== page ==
L-Shaped Room – at Spike Island, Bristol
Tessa Lynch works predominantly with sculpture and performance. Her work develops from the observation of her immediate surroundings and from her quest for the existence of a female flâneur, the woman who wanders aimlessly. The artist embarks on lengthy periods of active research that see her walking through the city streets in the company of chosen collaborators, often writers she interviews while walking. These wanderings around the city are later transformed into sculptural installations that recall her experience of the urban landscape.
Memory is central to Lynch’s practice, and previous works have loosely reproduced from memory the objects, scenarios and histories found on her daily commute from her home to the studio. The uncanny slippage between the real object and its reproduction introduces a multiplicity of meanings that range from the anecdotal to the fictional and the historical. Talking about her work, Lynch has said that she is ‘fascinated by the emotional impact of the environment – especially the built environment, urban settings, how they’re shaped and controlled and, in turn, how they shape us’. The examination of the urban landscapes she encounters on her regular walks has mapped her own identity as a female artist on to the streets of the city she lives in.
The exhibition at Spike Island takes its title from Lynne Reid Banks‘ 1960 book The L-Shaped Room, where the unmarried female protagonist finds herself unexpectedly pregnant, and has to change her comfortable suburban home for a bug-ridden room on the top floor of a bedsit in Fulham, London. Her gestation period and the confines of the room become a forced slowing down: she understands the city from the window and her body through restricted movement. Lynch creates a site-specific sculptural installation that moves at varying paces throughout the space, questioning the emotional qualities of the gallery’s architecture. For the artist, the term ‘pace’ conjures up both the speed and movement of the body that makes its way through urban space, as well as its impact upon that very same environment.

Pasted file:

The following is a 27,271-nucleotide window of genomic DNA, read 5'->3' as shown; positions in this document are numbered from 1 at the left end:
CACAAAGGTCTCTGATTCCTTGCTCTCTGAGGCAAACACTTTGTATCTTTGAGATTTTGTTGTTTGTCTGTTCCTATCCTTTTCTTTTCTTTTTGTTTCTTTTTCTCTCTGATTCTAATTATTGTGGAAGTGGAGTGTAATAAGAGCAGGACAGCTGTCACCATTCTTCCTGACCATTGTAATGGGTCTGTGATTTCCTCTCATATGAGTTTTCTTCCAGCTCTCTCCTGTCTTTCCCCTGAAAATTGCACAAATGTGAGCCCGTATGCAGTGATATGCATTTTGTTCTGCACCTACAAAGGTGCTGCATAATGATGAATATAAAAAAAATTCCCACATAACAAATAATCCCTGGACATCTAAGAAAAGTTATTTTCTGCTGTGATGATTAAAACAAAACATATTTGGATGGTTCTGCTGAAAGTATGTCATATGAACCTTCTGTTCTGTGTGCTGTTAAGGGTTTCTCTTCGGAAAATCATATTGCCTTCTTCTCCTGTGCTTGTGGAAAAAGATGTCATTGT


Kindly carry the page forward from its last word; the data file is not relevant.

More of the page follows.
Lynch has invited writers Lucy Biddle, Louise Briggs, Jenny Richards and Rhona Warwick-Paterson to work with her in the exhibition. They each will write a text interpreting the source information (photographs, anecdotes or quotes) that Lynch has been sharing with them, thus introducing a variety of approaches to the exhibition. You can read the texts here.
8 July – 17 September 2017
133 Cumberland Road
Courtesy of the artist and Spike Island, Bristol
Photography: Stuart Whipps